|by JD Rinne||New York City, Innovations||245|
Starting today, there's a new option for transportation in New York City: taxi sharing.
Now, New Yorkers aren't particularly known for their "sharing" abilities (as anyone who has stood in a subway car at rush hour can tell you), but this could change things. As a one-year test run, the New York City Taxi and Limousine Commission has set up three Group Ride stands. Cabs will stop at the stands and collect two or more passengers, dropping off at certain points along a particular route. It's sort of like taking the bus, but less crowded and faster. Fares are either $3 or $4 per person, flat-rate, depending on the route (quite a steal for a cab ride).
The service runs between 6 a.m. and 10 a.m. on weekdays, and although that's somewhat limited, it should give the city a good idea of whether this is working or not. The commission looked at GPS data to determine the highest volume of pick-ups and drop-offs during rush hour and then based the routes on that data.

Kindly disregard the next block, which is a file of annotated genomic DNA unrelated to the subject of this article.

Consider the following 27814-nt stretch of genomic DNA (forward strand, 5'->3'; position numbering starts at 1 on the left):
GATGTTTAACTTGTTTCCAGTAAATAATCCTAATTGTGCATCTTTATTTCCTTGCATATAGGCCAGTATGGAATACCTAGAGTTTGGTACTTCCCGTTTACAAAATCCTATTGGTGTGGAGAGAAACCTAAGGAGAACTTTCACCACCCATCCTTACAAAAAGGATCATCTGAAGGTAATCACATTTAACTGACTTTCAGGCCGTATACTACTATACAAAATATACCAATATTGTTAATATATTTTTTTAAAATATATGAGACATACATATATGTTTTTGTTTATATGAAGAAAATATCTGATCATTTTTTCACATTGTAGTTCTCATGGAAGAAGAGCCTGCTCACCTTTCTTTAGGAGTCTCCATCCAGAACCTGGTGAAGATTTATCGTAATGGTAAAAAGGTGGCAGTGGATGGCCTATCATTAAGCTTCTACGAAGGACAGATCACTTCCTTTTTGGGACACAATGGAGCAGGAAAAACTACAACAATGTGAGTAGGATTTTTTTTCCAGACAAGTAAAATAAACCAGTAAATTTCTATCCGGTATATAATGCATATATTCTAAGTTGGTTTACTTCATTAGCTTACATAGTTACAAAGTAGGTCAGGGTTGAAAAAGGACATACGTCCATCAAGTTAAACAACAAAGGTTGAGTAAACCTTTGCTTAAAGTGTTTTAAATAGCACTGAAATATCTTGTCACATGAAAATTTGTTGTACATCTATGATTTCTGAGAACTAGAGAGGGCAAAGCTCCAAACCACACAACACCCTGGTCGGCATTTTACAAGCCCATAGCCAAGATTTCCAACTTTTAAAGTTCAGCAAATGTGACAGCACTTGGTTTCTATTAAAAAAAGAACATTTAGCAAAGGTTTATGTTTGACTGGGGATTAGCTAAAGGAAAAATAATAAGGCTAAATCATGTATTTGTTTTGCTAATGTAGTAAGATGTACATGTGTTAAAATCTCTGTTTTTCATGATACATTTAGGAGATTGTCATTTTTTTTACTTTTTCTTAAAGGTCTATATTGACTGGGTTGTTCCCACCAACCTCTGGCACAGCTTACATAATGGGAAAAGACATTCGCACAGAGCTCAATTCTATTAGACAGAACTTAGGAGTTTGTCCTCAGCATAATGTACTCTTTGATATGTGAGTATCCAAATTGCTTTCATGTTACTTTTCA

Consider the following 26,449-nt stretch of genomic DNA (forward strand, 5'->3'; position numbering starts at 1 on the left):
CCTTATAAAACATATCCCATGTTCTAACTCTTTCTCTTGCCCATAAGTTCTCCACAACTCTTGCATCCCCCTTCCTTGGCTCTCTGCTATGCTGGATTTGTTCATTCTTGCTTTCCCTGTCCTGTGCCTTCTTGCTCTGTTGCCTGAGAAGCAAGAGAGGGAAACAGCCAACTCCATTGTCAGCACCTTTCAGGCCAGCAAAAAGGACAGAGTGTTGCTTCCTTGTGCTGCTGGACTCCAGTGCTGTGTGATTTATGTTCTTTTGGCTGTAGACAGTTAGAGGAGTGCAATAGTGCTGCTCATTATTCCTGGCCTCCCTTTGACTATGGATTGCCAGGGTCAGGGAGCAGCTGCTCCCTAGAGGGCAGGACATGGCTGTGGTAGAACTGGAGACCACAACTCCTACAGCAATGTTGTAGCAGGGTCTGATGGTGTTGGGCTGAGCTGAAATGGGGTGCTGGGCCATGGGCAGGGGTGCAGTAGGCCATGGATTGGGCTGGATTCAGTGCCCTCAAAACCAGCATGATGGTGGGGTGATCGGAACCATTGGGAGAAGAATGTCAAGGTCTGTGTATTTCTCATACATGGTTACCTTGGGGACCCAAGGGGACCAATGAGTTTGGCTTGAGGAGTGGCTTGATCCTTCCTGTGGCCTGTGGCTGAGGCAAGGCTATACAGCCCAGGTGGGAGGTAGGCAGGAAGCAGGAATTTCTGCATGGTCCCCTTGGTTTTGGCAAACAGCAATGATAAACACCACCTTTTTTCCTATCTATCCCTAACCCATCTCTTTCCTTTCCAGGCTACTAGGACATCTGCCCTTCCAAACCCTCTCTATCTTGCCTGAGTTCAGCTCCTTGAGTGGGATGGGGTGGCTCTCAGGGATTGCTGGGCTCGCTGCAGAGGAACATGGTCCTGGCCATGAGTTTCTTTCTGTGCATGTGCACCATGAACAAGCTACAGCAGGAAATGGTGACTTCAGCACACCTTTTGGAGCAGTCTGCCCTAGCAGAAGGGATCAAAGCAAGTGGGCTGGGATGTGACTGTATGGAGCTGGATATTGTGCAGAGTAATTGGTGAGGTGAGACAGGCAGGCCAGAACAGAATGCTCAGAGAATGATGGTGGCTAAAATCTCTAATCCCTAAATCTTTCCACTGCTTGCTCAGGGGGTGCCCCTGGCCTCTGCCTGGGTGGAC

The sharing service is part of an effort to lower the city's vehicle emissions, gaining it some attention from sustainable blogs: Both the CUNY Institute for Sustainable Cities and Inhabitat, a design blog, have written favorably of the idea.
Pickup locations are at W. 57th Street and 8th Avenue, W. 72nd Street and Columbus Avenue, and E. 72nd Street/3rd Avenue. All drop offs are along Park Ave., with the route terminating at Grand Central Station. There will be three more Group Ride stands opening in the coming year.
Don't be afraid to try this for yourself—New Yorkers are friendly when saving money!
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